How Europe is dealing with the migrant crisis – and how it could do better

Europe's aid and trade policies need to be coherent with the aims of migration policy


Yesterday I blogged about the situation in Calais, and argued for a greater sharing of responsibility for refugees and migrants across the EU, of which the UK must play a part. The unacceptable conditions faced by truck drivers, holiday makers and those living in Calais and Dover – including migrants themselves – require action.

This needs to take place in France and at Dover, but more crucially, ‘upstream’ in the countries of origin and countries of transit of migrants and refugees.

The residents of the ‘jungle’ camps in Calais come from many countries. There are many Syrians and Eritreans, and smaller numbers of Somalis, most of whom have fled war and human rights abuse and who might well qualify for refugee status. There are also many migrants whose main reasons for migration are economic: typically they are young men who have been unable to find work back home, from countries such as Nigeria, Egypt and Kosovo.

Their families may have pooled resources to pay smugglers, hoping that one day they will receive remittance payments.

But there are national groups where the push factors causing migration are both poverty and insecurity – so called mixed migration flows. Afghans, Iraqis, Iranians, Sudanese and Palestinians now in Calais are in this category.

Solutions to irregular migration have to deal with a wide range of push factors, some of which, such as the Palestinian situation, are longstanding and intractable. After leaving home, the Calais migrants will have made journeys of weeks or months, through transit countries: Niger, Libya and Italy for a Nigerian now living in Calais. There is scope for intervention in transit countries.

The EU recognises the importance of upstream action. In response to the growing Mediterranean crisis, the European Commission published its new Agenda on Migration in June this year.

This set out a plan for reducing the number of undocumented migrants trying to get into Europe. It promised to triple the budget for the Frontex-coordinated Operations Triton and Poseidon, maritime search and rescue operations off Italy and Greece. The Agenda on Migration also proposed two voluntary relocation scheme, resettling 20,000 Syrians and Eritreans and 40,000 migrants from Italy and Greece. The UK is not part of the latter programme.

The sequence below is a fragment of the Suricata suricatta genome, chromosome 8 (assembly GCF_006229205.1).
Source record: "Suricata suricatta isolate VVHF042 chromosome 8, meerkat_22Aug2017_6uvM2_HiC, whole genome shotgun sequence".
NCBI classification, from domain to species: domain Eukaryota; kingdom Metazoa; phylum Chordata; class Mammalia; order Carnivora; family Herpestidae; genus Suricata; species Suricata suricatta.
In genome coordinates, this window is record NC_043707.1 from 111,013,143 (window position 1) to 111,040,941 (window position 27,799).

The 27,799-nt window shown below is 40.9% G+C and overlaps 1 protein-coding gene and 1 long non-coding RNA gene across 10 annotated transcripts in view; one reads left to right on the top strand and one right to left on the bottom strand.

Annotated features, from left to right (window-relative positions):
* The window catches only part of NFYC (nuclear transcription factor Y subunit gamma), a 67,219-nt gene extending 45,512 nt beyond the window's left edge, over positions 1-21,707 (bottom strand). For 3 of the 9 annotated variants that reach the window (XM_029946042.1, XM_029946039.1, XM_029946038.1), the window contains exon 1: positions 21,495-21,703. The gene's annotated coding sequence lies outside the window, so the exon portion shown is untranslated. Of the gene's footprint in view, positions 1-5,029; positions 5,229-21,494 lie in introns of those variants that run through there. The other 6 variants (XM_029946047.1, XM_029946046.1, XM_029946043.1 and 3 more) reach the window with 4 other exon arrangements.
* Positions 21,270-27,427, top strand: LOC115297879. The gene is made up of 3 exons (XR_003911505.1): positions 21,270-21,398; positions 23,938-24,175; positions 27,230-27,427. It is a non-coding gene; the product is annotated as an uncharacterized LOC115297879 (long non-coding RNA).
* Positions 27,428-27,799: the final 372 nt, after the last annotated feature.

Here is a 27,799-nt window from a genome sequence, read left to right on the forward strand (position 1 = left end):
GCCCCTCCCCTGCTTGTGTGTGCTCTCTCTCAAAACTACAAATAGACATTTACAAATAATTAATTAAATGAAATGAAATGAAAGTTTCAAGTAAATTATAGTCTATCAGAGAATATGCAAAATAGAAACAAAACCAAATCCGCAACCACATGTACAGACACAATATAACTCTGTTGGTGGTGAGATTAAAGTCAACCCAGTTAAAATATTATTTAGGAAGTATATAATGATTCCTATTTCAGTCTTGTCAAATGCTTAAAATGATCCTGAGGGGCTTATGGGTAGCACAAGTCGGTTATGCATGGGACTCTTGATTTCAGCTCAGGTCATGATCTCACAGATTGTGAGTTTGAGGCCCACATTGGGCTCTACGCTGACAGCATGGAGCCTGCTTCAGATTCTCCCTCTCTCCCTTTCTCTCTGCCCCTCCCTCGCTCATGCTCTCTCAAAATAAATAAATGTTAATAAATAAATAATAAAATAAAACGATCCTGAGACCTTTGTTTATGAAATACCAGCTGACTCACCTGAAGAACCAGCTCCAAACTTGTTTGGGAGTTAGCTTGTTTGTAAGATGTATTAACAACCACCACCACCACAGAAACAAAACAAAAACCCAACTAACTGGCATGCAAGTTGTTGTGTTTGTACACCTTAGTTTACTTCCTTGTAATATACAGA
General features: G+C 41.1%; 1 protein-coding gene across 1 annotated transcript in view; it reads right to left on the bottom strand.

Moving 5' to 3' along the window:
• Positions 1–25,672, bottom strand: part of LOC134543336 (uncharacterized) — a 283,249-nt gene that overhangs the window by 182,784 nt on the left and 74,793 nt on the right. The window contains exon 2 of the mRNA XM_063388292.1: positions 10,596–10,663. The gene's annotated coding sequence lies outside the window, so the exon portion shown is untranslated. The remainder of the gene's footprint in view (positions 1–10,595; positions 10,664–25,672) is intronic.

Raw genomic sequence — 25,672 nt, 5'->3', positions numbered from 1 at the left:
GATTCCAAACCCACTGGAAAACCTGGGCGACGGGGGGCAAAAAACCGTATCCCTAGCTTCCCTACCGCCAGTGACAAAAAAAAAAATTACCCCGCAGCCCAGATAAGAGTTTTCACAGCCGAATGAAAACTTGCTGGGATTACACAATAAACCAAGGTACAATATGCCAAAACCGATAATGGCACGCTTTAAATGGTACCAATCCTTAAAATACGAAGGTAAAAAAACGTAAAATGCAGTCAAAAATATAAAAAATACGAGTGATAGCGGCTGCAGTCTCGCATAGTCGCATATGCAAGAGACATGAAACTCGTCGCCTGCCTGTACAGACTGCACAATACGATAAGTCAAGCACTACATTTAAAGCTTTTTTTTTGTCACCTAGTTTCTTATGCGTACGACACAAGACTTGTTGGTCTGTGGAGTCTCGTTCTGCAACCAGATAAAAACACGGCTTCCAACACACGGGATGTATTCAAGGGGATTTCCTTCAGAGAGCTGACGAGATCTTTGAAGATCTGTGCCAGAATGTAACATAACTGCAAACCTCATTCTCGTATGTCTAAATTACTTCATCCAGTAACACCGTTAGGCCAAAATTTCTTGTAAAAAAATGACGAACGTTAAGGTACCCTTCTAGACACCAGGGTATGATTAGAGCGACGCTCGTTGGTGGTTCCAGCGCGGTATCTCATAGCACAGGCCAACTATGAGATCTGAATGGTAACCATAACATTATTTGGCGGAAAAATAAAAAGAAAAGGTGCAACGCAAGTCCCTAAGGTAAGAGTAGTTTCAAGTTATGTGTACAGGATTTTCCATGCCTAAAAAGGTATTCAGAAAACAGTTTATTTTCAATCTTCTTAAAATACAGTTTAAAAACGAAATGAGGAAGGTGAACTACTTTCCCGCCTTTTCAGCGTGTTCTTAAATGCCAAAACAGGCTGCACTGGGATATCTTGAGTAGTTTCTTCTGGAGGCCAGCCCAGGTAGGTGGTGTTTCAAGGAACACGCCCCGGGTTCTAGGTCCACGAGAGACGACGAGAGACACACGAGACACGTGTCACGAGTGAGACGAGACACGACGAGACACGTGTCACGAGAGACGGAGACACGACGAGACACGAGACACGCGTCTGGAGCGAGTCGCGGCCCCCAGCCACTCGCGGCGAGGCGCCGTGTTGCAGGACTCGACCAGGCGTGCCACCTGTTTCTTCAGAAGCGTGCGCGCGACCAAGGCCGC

And the EU migration plan committed to enhancing external border security, through Frontex and Europol operations.

A fourth and controversial component on the Agenda on Migration is military action against smugglers boats. These proposals are vague and have been subject to much criticism. While the media’s armchair generals argue for sea and air missions to destroy smuggler’s boats before they set off, in Libyan territorial waters if necessary, this is a not simple operation. It would require UN authorisation to be legal. Additionally, smugglers boats are often rented at the last minute from fishermen and it is almost impossible to distinguish between them.

The Agenda on Migration also proposes action further upstream. It has promised extra money for refugee protection and integration on the borders of Europe and proposed to build a pilot ‘multi-purpose centre’ (a detention centre) in Niger by the end of this year. There have been attempts by the EU to reduce transit migration through Niger for a number of years, but this work has largely been unsuccessful, due to endemic corruption among the police who frequently extort money to give migrants safe passage.

Meanwhile the EU plan makes token commitments to tackling poverty and insecurity as a root cause of migration. This area is the least developed of the Agenda on Migration. There is of course no magic solution to the conflict in Syria, but more could be done to stabilise Libya and support democratic processes.

We cannot expect development aid to halt irregular migration. But there is much scope for reducing the exodus of young unemployed men from Africa and the Middle East. We need to see irregular migration as the outcome of situations where there are too many people and not enough employment. Both our trade and aid policies need to create sustainable employment in low and middle income countries.

Above all, our aid and trade policies need to be coherent with the aims of migration policy.

One example of incoherence is that the EU’s agricultural export subsidies can add to unemployment in developing countries. About 220 million Euros are spent subsidising agricultural exports every year, among them beet sugar. This subsidised sugar destroys the livelihoods of those involved in cane sugar production outside the EU, increasing unemployment. At the same time, producers in Africa have limited access to EU markets. Ensuring that the EU’s aid and trade policy create sustainable employment must also be part of the solution to Calais.

Jill Rutter is a contributing editor to Left Foot Forward. This is the first of two blogs on the situation in Calais

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